Not everyone was buying into this wholly-down-to-earth picture, however. A letter was fired off to the staff of the Wrexham Leader newspaper by a fairly irate soul, who wrote: “Regarding your front page article ‘Mystery Tremor’ in the issue of January 25, I find the explanation given absolutely ludicrous. The tremors shook houses over a 60-mile radius, and the lights were seen clearly miles away – this was reported by the national press and radio. I know nothing about ‘Hare hunting’ but unless the hunters use aircraft searchlights and kill their prey by lobbing a small atom bomb at them, then I fail to see how anyone can accept such an explanation.” For many, it was all a huge – and almost unique – coincidence provoked by those lamps, the meteorite shower, and an earth tremor that was powerful enough to shake homes and cause windows to shatter. All in relatively close proximity to each other. And all at around the same time. You can easily see why more than a few people might have chosen to use one word to describe the chaos on the mountains: “Hmmmmm.”

The coincidence angle is broadly the theory that Andy Roberts goes with. Indeed, Andy wrote an entire book on the subject - and from the perspective of everything being very much UFO-absent. Its title: UFO Down? The Berwyn Mountain UFO Crash. It should be read by one and all. While the U.K.’s ufologists of the 1970s were briefly excited by what happened – the possibility of a UFO presence in the area, and maybe even the crash of an extraterrestrial craft – it wasn’t too long before life returned to normality in the area and the incident was eventually relegated to the status of a local legend and not much more. Except, that is, for those ufologists who just couldn’t let it go: a number of articles were written on the subject in the 1970s and 1980s. It wasn’t until 1996, however, that the story was resurrected in a big-time fashion. We now come to what I suspect is the most significant part of this whole story – that of a connection between the Berwyns Mountains events and the experiments that occurred in Rendlesham Forest. While I think that Andy Roberts gave the UFO research community a highly plausible scenario for what happened on January 23, 1974, there is data out there that makes me conclude there were things far stranger than just meteorites in the sky on that dark night. We’re talking about phenomena that closely parallels what was perfected at the Edgewood Arsenal in the 1960s: controlled ball lightning.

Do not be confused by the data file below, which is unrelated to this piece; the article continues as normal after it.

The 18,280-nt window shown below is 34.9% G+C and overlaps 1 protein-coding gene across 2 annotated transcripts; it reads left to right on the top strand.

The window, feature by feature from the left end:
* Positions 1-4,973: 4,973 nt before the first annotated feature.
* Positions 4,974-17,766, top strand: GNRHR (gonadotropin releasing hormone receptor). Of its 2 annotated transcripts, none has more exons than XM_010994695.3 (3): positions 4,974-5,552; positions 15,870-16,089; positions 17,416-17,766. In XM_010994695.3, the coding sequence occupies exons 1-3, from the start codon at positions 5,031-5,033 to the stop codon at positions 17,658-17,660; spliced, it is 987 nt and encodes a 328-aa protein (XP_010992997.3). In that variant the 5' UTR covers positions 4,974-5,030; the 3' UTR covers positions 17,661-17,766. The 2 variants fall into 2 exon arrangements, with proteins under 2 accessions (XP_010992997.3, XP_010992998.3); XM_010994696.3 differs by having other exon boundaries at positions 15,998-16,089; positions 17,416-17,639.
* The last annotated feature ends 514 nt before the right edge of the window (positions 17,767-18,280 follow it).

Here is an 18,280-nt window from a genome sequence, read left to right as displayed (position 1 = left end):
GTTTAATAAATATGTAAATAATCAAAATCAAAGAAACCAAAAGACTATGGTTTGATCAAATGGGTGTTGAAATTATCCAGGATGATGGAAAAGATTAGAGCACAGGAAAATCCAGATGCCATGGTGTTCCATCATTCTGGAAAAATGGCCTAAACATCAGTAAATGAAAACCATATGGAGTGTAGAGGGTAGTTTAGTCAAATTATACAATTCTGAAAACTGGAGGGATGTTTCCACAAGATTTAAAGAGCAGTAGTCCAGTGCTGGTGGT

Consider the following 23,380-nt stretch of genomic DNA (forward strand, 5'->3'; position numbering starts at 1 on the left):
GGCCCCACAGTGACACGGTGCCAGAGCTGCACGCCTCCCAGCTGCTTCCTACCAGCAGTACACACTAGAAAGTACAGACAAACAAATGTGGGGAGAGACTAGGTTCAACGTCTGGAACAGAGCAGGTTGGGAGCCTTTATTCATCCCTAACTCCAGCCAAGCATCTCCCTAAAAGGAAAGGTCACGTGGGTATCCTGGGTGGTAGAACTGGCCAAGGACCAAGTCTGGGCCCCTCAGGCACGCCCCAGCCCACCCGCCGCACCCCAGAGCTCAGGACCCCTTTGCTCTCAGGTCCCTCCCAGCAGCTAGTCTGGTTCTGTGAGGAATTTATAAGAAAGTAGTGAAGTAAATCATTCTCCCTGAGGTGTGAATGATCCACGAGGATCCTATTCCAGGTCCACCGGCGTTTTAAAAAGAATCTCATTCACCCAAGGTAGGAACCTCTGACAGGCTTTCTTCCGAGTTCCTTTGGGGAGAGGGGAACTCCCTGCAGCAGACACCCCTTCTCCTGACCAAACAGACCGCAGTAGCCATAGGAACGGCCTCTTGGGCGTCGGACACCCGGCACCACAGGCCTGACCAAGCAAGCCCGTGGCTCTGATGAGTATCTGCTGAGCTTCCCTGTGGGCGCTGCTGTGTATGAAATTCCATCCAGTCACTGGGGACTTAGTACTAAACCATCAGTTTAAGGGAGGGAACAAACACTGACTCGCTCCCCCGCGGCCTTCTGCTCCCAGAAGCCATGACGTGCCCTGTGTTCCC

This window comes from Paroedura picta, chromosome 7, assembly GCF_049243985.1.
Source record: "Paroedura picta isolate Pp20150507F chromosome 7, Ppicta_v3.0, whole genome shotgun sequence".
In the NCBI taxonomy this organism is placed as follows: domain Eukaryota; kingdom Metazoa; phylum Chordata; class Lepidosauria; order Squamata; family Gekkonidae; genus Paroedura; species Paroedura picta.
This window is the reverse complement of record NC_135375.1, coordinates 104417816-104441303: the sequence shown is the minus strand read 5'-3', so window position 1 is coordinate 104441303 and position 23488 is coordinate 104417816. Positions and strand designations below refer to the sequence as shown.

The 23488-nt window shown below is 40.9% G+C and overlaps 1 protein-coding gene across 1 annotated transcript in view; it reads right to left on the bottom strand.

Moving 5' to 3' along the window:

(Nick Redfern) A Welsh Roswell or just a legend gone wild?

In 1996, a military whistleblower came forward, claiming that aliens had crashed on the Berwyn Mountains back in January 1974. The pummeled bodies of the dead crew were said to have been secretly rushed to Porton Down, for hasty examination and even hastier preservation. As is so typically often the case in such situations, the source chose not to provide his name to the UFO research community of the day. He preferred to lurk in the darkness, shrouded in mystery and intrigue. He shared his story only with Tony Dodd, who was a North Yorkshire police sergeant and UFO investigator. Dodd chose to give his talkative soldier the alias of “James Prescott,” who was said by Dodd to have been long-retired from the British Army. “I cannot named my unit or barracks, as they are still operational,” Prescott told Dodd. Prescott did, though, admit that his base at the time was situated in the south-west of England, which – as the crow flies – may have placed his installation not too far from Porton Down. In a very baffling way - and although the incident on the Berwyn Mountains occurred on January 23, 1974 - Prescott and his colleagues were ordered to be on “stand-by at short notice” on January 18. That was five days before the Berwyns were briefly highlighted in the nation’s newspapers. Prescott got right into the heart of the story: “We then received orders to proceed with speed towards North Wales. We were halted in Chester in readiness for a military exercise we believed was about to take place. On 20 January, the communication to us was ‘hot.’ At approximately 20:13 hours we received orders to proceed to Llangollen in North Wales and to wait at that point.”